Eighteen-year-old Cam Scott is angry. He's angry about his absent dad, he's angry about being angry, and he's angry that he has had to give up his Ottawa basketball team to follow his mom to her new job in Vientiane, Laos. However, Cam's anger begins to melt under the Southeast Asian sun as he finds friendship with his neighbour, Somchai, and gradually falls in love with Nok, who teaches him about building merit, or karma, by doing good deeds, such as purchasing caged "merit birds." Tragedy strikes and Cam finds himself falsely accused of a crime. His freedom depends on a person he's never met. A person who knows that the only way to restore his merit is to confess. "The Merit Birds" blends action and suspense and humour in a far-off land where things seem so different, yet deep down are so much the same.
This is my fourth attempt at an introductory paragraph for this post. I am literally clueless about where to start. Should I begin with how impressed I was with the writing? How Powell was able to capture that which makes us all human and encase it with words, plop them down in circumstances we possibly couldn’t understand, slap them with some names and introduce them to us as her characters? How, towards the end, this book became something larger, something much beyond what I expected?
(I can hear the fridge humming as I sit and stare at the blinking cursor that seems to mock at the sudden deficiency of my virtual loquacity. No, seriously, what has happened to me? There is every possibility that it’s because it’s been inexcusably long since I last wrote anything resembling a book review. That said, I’ll still shamelessly throw in my regular excuse: college life is screwing with me.)
I have read books set in places, casting people geographically, ethnically, and culturally contrasting to the author’s. While most of them treaded upon that road which was less travelled by, they did so with a sense of caution. They knew how they were susceptible to errata, and how they could multiply in terms of consequence, however meticulous their data collection might have been. And so the tragedy remained that the audience could never fully get under the layers of the characters. Books starring POC characters became the sort of thing that you had on GR shelves labelled POC and as a bullet point in Diversity In Books campaigns. This book is that rare book that goes the whole way FLAWLESSLY. I won’t pretend I know the mechanics of how Laos and its people run (I don’t) – but I could immediately relate to the characters, being Asian myself. How Seng was fascinated by America – land of the rich, home of Hollywood. Or the picture of it in his mind. How the locals immediately resorted to head-shaking and frowning when they see a boy and a girl together. How Lao guys don’t think too much before throwing an arm around another guy’s neck. How two members of a family don’t see shame in sharing a bed together. How an individual puts his family before himself. How they can’t understand why the white-skinned people would dry-wipe their asses after having a crap. All little things, especially in the way these facts are thrown in the readers’ faces like a careless inconsequential detail. But they went a long way in defining those tricky edges of the characters.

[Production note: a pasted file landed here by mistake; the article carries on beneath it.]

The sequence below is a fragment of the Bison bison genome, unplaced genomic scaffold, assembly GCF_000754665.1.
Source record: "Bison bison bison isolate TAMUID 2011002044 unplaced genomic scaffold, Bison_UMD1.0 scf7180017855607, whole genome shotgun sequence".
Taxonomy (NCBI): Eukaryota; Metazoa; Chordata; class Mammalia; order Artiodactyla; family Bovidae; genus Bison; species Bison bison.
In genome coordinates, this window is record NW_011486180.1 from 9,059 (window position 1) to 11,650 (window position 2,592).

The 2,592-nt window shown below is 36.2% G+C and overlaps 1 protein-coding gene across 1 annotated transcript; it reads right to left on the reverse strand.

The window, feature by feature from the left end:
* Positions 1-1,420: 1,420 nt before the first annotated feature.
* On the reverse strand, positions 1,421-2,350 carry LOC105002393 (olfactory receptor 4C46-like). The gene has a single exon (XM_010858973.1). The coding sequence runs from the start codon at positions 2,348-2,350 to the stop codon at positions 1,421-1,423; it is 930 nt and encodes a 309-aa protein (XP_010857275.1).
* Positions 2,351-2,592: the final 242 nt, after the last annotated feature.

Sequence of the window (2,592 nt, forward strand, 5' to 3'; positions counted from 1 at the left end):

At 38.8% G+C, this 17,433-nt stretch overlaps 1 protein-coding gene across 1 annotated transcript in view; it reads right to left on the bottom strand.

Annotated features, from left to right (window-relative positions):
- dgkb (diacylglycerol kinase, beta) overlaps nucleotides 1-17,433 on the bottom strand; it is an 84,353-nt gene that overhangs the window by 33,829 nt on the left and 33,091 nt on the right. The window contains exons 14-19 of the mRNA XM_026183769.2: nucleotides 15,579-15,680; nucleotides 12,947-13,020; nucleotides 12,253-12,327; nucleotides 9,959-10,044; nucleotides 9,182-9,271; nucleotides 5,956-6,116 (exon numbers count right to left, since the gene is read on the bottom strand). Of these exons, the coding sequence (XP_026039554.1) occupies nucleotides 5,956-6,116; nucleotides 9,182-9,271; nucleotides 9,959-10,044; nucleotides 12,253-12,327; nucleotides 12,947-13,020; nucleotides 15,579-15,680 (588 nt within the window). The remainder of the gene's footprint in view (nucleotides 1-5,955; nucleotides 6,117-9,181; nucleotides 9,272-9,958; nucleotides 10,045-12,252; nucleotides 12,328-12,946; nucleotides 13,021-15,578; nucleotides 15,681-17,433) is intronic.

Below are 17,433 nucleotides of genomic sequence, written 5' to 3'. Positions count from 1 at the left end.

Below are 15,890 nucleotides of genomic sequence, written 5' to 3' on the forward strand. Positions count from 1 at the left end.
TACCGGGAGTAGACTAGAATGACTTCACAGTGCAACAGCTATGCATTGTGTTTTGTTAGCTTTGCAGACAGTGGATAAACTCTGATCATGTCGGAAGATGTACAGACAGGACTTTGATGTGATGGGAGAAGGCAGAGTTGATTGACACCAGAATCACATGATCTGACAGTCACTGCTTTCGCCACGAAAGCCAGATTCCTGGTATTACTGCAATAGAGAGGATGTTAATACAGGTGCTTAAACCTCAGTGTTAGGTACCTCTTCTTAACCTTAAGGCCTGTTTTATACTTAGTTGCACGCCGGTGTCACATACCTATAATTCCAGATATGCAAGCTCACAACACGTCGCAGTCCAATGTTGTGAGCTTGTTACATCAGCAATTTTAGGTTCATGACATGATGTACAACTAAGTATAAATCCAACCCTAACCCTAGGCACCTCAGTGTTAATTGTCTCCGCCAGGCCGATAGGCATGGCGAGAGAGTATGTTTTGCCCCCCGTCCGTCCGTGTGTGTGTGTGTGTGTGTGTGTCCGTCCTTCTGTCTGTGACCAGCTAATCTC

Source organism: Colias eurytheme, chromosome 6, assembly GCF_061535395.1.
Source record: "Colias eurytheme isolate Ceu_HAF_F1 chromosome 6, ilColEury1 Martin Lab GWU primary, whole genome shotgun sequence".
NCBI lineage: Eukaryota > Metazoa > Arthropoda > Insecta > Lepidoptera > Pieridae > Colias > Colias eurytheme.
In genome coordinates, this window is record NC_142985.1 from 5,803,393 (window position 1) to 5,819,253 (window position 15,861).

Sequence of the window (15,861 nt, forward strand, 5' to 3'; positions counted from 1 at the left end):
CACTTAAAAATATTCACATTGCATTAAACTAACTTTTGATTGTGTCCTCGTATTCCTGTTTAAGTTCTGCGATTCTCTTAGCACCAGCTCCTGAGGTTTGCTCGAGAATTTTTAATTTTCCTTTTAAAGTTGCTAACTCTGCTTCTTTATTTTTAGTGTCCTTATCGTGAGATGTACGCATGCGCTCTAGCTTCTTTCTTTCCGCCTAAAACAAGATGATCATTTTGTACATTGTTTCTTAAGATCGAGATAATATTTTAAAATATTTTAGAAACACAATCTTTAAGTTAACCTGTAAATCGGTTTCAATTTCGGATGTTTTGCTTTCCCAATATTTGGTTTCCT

This book teems with life. There is that boy who’s dealing with culture shock – starting with the fact that he has to shit into a hole in the ground. Like he already doesn’t have enough to deal with – anger management issues, mom issues, dad issues and homesickness. There is that girl that survives alone through all the shit life throws at her and becomes guarded to the point that she shies away from the possibility of love. There is her older brother who feels the weight of the title as the head of the family after being abandoned repeatedly – first by his parents, then his older sister. A weight further amplified by the sense of his failure in the same. Khamdeng with his loyalty. Somchai with his capacity to love. Sai with his wisdom and patience. Julia with all her sins. All merit birds. The victory of this book is that it tries to get under all the layers of most of the characters – including the ones skulking on the periphery of the main plot.
At first, I didn’t get why only Cam got a first-person. I mean, this story is as much as Seng’s and Nok’s as his, right? But then Somchai rebukes Cam for thinking only about himself, contrary to the Lao and I realized that might be it. That’s when I got my hint this story was on its way to evolving into something more.
Yes, by that I’m implying that I judged this book. It had every promise of turning into a love story spanning across borders of all sorts – and then suddenly it was not just that. In fact, somewhere around the middle I desperately wished it had stopped at a love story. At first, the plot steadily climbed the plot hill at a measured pace and then things crashed and burned. Spontaneously combusted. And I was the sole survivor – left to collect the pieces and make sense of it. That was the thing I disliked the most about this book – the incredulous rapidity with which a series of unfortunate events unfolded. The middle was the lowest point of the book – the peak of the plot hill felt staged.
Despite that and other minor failings, this book is a must read for all those who scream blood for diversity in books. This is a book that you should read at least twice – first to read the lines, second to read between them.
VERDICT: 4 STARS